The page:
> its own scope which has no visibility into the scope which is
> terminating (i.e. the object that actually needs the clean up).
>

Sounds like a pipe dream. HTF are you going to unwind protect Kylie

Regards,

Uncle Steve

--
My robot girlfriend can beat up your robot girlfriend.

Ian Collins
Guest
Posts: n/a

 11-03-2011
On 11/ 3/11 03:38 PM, Kaz Kylheku wrote:
> On 2011-10-30, nroberts<(E-Mail Removed)> wrote:
>> On Oct 29, 12:18 pm, Markus Wichmann<(E-Mail Removed)> wrote:
>>> On 29.10.2011 08:56, Jorgen Grahn wrote:
>>>
>>>> So do I, and it's definitely workable -- but not having RAII,

>>
>> Not having scope tied destructors hurts.

>
> Not having scope-tied exit code ("unwind protect") is what hurts!
>
> This hurts even when you have destructors because destructors are
> clumsy. They let you run code, but in a remote context somewhere with
> its own scope which has no visibility into the scope which is
> terminating (i.e. the object that actually needs the clean up).
>

How would unwind-protect work in cases where you want an object's
destruction to cause the release of a managed resource (a smart pointer
for example)?

--
Ian Collins

Ben Bacarisse
Guest
Posts: n/a

 11-03-2011
http://www.velocityreviews.com/forums/(E-Mail Removed) (Richard Harter) writes:
<snip>
> The big one is that if we have an array of structs
> we can readily form a pointer to a particular struct whereas with a
> struct of arrays we can't. With an array of structs we can do things
> like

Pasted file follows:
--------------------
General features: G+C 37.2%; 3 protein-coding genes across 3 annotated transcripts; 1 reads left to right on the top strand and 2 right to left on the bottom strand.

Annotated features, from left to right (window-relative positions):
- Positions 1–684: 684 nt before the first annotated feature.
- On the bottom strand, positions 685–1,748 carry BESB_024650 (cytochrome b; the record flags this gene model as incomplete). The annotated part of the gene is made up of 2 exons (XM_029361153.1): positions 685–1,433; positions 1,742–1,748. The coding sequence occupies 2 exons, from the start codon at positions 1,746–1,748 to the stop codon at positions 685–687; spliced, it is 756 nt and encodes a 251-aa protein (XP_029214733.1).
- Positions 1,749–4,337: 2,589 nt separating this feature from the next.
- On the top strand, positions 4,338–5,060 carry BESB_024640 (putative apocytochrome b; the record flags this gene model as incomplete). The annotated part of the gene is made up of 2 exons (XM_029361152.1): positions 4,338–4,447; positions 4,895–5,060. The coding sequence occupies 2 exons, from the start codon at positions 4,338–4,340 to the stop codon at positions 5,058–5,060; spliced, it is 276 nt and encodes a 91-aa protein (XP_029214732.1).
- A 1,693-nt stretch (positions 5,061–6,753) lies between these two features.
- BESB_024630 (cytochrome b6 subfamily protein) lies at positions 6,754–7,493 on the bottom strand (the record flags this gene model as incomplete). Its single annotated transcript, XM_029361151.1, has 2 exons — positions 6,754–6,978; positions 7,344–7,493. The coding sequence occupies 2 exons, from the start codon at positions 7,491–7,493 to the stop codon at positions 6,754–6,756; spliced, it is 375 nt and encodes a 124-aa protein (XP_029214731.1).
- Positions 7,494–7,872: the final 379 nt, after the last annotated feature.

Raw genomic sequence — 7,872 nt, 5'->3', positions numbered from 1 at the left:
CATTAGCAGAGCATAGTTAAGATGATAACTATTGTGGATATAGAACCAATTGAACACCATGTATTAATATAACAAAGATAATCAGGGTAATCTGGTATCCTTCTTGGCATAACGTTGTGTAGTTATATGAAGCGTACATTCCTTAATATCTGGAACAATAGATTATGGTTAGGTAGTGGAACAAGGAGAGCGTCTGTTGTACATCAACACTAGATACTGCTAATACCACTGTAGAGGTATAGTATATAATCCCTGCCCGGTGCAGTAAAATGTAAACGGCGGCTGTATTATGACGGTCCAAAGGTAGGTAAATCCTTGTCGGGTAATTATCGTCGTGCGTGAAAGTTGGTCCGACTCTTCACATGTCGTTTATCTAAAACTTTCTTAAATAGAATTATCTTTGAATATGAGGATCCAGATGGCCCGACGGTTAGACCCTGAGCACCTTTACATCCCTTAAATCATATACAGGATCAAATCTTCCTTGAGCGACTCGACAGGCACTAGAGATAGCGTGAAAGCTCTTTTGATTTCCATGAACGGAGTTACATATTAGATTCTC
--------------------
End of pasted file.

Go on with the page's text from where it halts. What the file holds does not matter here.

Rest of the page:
>
> func(a[i]) /* pass a pointer to a struct to a function */
> b = a[i]; /* Make a copy of a struct */
>
> With a struct of arrays we can't. The issue here is that our data in
> effect is a two dimensional array with one of the dimensions being the
> fields. In some languages slicing is intrinsic to the language; in C
> it is not.

<snip>
> The syntax favors one choice over another; i.e., it is
> easier to do certain common things (examples above) with one choice
> than the other.

Part of the debate may be caused by your talking of the *syntax*
favouring one rather than the other. Whilst it is true that there is no
syntax for the "sliced" struct access, nor for a pointer to such a
"sliced" struct, the bias (if that is what it is) goes much deeper than
C's syntax.

The purpose of transposing the data structure is to get a different
layout in memory, so, inevitably, the sliced structs in the "struct of
arrays" layout are not objects in the C sense. All the numerous rules
about object representations, sizes, effective types, pointers to
objects and so on can't apply to these. In other words, the syntax of
the language merely represents its fundamental, low-level, view of
objects, types and values.